Prior to its release, a lotta people talked about all the things that clearly pointed to Live Free or Die Hard “ruining” the Die Hard franchise…giving him a lame geeky sidekick, the PG-13, a bald John McClane, a storyline based around computers*…all this and many more have been considered, but you know what? This franchise was ruined from the moment Die Hard 2: Die Harder (and what a retarded title that is, by the way) hit the screens. So pretty much as soon as it became a franchise, BAM, ruined. Gone. That said, Die Hard With A Vengeance is off the frickin’ chain. You don’t enjoy it, you can just take a big lick right now. It’s not as good as the first, but it’s pretty damn great.

What did Live Free or Die Hard get right? Awesome action scenes. Really. Len Wiseman’s only previous directing credits are on the Underworld franchise, which I’ve never seen and never will (but I know a guy in college who, in the days following the release of Underworld: Evolution, swore it was the best film he’d ever seen…film school is a sad, sad place), but the man has an eye for movement. Second, McClane’s still cool. Whatever. He always will be. Third, the plot’s actually pretty sweet, even if the execution is less than thrilling. Fourth, they made sure it all happened in one day. That to me is KEY for a Die Hard movie, and they stayed with it.

Unfortunately, cool plot, awesome action, and a great main character a good action film do not make. Because the bad guys just suck. They’re awful. There’s nothing interesting or compelling about them, and they did that retarded thing they’ve been doing…I’d say since around the time X-Men came out, where everyone suddenly decided action movie villains need to be sympathetic and have motivation beyond money and just being evil. Screw that. For all its faults, Transformers still had just an evil guy (robot) to fight against. Mission: Impossible III was great for many reasons, one of which Phillip Seymour Hoffman was just flat-out evil. No reason, no motivation…he just hated you for being you. And so did every Die Hard villain…until this jackass, who couldn’t even be bothered with a personality while he’s trying to destroy the country (or show the country how it could be destroyed or whatever his lame plan was). Just makes me angry.

Second, Justin Long isn’t funny. Ever. Not just in this movie. Ever (yes, even the damn Mac ads). I get his appeal, he’s kind of a cool hipster guy, and maybe it’s just because I dislike hipsters, but I just have a disproportionate loathing for that guy for like no real reason. And this movie wasn’t changing that very fast. I think it’s just because he’s always kinda this likeable loser hipster guy, but beyond that has no real distinguishing personality, and people put him in movies because he fills space a lot more effectively than most other actors. Could be. He wasn’t nearly as bad as the damn sidekick in Die Hard 2 though. Man, you wanna talk about the most boring supporting character ever put in a major action movie.

Next, yes, the PG-13 sucks. There’s some pretty great violence in this movie (and a lot of it happens to that guy who’s always climbing and jumping, but he lives through an unusual amount of it), but it looks like it’s happening to like mannequins or something, I don’t even know. That monkey guy gets taken down pretty spectacularly, actually, but, y’know…no real blood. And I know this says a lot about me as a person that I really crave my violence bloody, but y’know, unless you’re doing a lot of kung-fu (and even then), blood’s kinda part of the game. Especially with the shooting and so forth. And especially in a movie called DIE HARD. HARD. DIE.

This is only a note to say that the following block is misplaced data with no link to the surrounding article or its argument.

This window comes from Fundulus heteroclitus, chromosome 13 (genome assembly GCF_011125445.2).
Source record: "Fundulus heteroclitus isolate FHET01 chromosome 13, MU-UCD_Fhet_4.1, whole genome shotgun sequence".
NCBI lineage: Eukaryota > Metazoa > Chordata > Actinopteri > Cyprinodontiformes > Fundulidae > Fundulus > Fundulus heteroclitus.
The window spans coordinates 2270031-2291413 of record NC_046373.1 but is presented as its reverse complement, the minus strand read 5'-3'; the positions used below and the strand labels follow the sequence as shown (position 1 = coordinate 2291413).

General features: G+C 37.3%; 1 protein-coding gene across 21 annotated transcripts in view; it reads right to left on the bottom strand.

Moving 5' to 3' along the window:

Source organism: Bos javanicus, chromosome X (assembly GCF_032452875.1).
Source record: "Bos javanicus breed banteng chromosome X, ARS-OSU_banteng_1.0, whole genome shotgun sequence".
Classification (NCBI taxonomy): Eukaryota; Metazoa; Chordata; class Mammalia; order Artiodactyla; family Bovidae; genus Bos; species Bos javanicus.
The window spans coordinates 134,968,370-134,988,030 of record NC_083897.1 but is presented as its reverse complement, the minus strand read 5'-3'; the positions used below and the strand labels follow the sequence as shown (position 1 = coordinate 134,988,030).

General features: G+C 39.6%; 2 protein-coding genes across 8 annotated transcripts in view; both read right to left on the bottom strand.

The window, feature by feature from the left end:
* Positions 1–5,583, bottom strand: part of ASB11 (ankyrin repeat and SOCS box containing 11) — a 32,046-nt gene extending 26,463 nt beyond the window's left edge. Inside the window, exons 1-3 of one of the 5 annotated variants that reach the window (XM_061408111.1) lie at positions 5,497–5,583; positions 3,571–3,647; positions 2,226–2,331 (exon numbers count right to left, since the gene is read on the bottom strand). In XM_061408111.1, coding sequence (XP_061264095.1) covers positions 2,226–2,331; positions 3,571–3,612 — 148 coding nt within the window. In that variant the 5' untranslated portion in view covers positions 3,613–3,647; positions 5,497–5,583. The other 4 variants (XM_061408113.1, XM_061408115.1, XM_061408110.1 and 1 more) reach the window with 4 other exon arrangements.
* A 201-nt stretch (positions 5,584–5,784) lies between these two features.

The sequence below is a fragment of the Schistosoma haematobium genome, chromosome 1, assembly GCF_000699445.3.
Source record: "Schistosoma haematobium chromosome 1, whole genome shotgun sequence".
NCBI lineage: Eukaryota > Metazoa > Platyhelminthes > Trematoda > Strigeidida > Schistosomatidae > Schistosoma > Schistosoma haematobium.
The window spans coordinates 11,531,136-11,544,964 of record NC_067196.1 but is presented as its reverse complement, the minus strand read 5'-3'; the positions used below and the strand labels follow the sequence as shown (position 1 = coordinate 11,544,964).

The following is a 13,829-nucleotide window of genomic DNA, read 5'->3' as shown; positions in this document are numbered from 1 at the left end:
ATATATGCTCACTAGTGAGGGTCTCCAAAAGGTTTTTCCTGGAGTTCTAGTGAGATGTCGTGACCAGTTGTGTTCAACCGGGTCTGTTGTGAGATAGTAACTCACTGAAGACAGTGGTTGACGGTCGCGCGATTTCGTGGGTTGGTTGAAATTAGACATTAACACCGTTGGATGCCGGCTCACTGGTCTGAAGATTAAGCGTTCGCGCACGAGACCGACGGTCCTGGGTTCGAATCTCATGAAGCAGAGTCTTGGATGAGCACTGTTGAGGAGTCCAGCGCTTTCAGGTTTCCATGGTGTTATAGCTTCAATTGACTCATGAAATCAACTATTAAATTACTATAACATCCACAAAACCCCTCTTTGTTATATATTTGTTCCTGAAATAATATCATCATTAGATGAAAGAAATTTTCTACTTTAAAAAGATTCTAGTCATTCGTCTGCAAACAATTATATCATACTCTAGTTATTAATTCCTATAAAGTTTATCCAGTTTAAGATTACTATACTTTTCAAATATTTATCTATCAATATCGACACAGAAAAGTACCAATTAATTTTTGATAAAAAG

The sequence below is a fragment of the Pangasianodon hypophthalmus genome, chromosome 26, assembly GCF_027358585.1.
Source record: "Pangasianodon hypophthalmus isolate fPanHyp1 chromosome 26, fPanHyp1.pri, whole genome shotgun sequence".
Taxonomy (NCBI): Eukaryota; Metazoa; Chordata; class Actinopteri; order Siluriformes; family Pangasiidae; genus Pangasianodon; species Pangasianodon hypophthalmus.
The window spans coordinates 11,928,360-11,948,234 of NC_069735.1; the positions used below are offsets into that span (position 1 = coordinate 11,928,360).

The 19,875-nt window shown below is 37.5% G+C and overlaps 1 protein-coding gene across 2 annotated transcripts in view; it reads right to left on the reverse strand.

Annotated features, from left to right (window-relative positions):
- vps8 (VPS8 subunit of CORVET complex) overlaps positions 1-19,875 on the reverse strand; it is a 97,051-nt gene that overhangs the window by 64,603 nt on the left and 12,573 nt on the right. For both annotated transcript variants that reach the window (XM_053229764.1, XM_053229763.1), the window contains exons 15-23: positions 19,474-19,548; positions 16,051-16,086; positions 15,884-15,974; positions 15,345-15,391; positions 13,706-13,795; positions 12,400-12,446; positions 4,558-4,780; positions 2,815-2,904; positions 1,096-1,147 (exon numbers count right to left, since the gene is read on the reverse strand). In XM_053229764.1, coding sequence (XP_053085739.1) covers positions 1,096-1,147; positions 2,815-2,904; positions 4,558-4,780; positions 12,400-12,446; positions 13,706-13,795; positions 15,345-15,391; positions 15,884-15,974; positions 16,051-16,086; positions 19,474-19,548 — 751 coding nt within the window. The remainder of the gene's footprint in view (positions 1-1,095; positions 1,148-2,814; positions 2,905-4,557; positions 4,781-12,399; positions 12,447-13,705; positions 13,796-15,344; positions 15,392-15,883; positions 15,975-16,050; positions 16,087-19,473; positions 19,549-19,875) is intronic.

Oh, and Kevin Smith isn’t outright bad so much as he…it’s like when you’re watching the trailer for that new Hairspray musical thing, and the credits tell you John Travolta’s the fat woman. And you ask yourself…why? Why would they cast John Travolta? Why not cast a woman? It’s kinda the same thing with Kevin Smith in Live Free or Die Hard. They clearly put him in here because he’s kinda known as a cool geeky guy, but it’s just really distracting and doesn’t serve the story (or the lameass character he’s playing) or any other purpose other than an attempt to gain geek points, which they lost immediately because movie fans are much smarter than studios give them credit for when it comes to spotting such things (although we’ll always end up paying for it, so I guess we’re not as smart as we think).

Anyway, don’t see this movie. Bye.

*Here’s another thing I didn’t know until the movie started – four distinct screenwriting credits. Sometimes that works out well (Children of Men), other times not so much. It breaks down like such…Mark Bomback wrote the screenplay, but the story was by him and a guy named David Marconi, although some amount of the story was based on an article called “A Farewell to Arms” by John Carlin. Oh, and Roderick Thorp, author of Nothing Lasts Forever, the book on which the original Die Hard is based, gets credit for “certain original characters.” Fan-tastic.

P.S. I was just now surfing through the Rotten Tomatoes reviews, and for literally the first time ever I am actually wondering if I even saw the same damn movie. Maybe I didn't. Maybe it was all just a bad dream. That happens sometimes. I've dreamt of seeing Batman Begins, Superman Returns, and Transformers at least before they came out. In dream form, they all blew hard.